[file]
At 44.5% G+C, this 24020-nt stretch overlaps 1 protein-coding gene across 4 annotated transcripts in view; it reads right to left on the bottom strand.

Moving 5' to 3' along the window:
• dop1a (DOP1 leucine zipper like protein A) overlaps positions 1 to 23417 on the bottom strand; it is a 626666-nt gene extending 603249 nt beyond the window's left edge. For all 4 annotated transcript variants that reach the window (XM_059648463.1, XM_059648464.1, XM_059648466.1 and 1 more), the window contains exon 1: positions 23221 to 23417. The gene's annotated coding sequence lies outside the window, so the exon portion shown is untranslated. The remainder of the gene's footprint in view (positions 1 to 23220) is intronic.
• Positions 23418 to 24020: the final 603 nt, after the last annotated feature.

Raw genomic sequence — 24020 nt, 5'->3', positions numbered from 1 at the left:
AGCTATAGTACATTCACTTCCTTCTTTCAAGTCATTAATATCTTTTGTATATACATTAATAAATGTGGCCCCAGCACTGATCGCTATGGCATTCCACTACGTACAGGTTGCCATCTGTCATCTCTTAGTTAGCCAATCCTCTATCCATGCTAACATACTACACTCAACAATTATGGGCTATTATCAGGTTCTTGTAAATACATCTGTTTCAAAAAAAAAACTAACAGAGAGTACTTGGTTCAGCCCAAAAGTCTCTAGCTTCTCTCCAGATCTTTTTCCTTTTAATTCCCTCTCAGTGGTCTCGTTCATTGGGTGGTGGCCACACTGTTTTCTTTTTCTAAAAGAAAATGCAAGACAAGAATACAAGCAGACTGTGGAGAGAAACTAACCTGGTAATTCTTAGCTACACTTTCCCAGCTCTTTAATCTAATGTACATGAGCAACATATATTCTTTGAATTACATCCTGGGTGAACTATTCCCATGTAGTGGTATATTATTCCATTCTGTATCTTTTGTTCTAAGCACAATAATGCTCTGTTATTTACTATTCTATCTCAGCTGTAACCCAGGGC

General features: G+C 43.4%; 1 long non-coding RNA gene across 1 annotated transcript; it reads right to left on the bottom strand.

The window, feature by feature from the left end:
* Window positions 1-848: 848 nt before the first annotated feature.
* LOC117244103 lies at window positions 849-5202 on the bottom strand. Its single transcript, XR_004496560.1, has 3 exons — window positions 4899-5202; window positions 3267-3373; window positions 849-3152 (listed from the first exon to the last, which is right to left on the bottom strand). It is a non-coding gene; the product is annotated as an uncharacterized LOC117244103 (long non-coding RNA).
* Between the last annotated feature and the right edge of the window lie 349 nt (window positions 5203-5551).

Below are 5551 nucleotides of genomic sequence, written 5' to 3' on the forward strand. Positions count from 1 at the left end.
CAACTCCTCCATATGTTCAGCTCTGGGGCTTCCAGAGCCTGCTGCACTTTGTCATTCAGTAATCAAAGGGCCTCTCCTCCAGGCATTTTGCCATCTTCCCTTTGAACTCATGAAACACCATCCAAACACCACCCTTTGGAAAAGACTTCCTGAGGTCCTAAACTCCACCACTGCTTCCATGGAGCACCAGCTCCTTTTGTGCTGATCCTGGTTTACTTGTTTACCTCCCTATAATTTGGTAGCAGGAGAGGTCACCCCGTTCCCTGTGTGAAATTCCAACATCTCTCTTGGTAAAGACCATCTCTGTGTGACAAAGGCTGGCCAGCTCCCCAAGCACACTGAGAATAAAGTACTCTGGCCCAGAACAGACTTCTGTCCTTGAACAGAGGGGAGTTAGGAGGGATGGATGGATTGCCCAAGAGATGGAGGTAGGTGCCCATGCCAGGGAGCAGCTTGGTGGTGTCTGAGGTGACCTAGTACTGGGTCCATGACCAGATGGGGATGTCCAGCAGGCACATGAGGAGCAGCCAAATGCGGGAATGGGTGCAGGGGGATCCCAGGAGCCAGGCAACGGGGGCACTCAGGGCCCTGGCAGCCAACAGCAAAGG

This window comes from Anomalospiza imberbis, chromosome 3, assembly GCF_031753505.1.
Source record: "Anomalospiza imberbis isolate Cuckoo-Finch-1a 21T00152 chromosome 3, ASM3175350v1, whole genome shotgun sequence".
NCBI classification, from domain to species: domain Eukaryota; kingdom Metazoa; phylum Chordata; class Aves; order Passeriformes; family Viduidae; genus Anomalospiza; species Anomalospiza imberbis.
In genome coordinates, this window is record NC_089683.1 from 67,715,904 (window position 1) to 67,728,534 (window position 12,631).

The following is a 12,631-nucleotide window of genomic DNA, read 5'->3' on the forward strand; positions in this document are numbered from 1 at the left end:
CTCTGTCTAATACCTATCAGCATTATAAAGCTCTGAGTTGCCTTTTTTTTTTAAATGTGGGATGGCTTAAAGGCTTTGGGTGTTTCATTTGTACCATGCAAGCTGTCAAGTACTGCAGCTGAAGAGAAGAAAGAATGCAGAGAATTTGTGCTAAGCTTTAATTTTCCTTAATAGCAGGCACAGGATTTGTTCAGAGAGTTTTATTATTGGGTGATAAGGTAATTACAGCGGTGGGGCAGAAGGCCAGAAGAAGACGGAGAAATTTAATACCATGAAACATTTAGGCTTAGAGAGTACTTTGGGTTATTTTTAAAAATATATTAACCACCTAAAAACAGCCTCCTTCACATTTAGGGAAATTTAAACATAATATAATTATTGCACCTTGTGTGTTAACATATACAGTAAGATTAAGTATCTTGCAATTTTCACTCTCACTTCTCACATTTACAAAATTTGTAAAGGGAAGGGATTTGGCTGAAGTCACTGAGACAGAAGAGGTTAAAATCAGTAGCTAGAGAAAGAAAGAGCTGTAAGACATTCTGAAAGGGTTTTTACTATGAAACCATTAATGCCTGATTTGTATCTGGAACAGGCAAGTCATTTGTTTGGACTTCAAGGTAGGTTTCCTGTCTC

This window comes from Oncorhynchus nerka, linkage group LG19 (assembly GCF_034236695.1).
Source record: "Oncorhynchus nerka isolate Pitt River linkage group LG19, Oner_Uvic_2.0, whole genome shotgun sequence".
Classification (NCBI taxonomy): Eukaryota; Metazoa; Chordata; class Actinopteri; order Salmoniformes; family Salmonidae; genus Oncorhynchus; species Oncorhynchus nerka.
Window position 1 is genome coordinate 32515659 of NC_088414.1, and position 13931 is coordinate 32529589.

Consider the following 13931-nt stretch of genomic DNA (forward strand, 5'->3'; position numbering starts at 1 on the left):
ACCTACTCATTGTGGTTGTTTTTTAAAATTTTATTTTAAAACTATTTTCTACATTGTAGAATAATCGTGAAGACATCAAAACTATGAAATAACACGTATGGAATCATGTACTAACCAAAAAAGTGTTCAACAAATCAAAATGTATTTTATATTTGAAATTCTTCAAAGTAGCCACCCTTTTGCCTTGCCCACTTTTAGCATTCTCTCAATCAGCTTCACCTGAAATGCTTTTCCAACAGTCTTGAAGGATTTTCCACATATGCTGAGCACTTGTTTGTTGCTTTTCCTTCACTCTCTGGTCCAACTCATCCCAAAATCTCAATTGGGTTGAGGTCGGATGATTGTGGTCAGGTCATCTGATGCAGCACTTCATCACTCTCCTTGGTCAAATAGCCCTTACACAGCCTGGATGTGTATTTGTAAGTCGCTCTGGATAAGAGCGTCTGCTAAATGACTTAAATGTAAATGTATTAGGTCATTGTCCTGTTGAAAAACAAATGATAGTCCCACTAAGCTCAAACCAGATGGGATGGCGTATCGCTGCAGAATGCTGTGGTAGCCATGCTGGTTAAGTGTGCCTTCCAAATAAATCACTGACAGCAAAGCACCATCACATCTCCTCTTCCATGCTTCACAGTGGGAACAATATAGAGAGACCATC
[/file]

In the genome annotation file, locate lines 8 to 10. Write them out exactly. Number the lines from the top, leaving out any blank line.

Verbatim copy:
The window, feature by feature from the left end:
* Window positions 1-848: 848 nt before the first annotated feature.
* LOC117244103 lies at window positions 849-5202 on the bottom strand. Its single transcript, XR_004496560.1, has 3 exons — window positions 4899-5202; window positions 3267-3373; window positions 849-3152 (listed from the first exon to the last, which is right to left on the bottom strand). It is a non-coding gene; the product is annotated as an uncharacterized LOC117244103 (long non-coding RNA).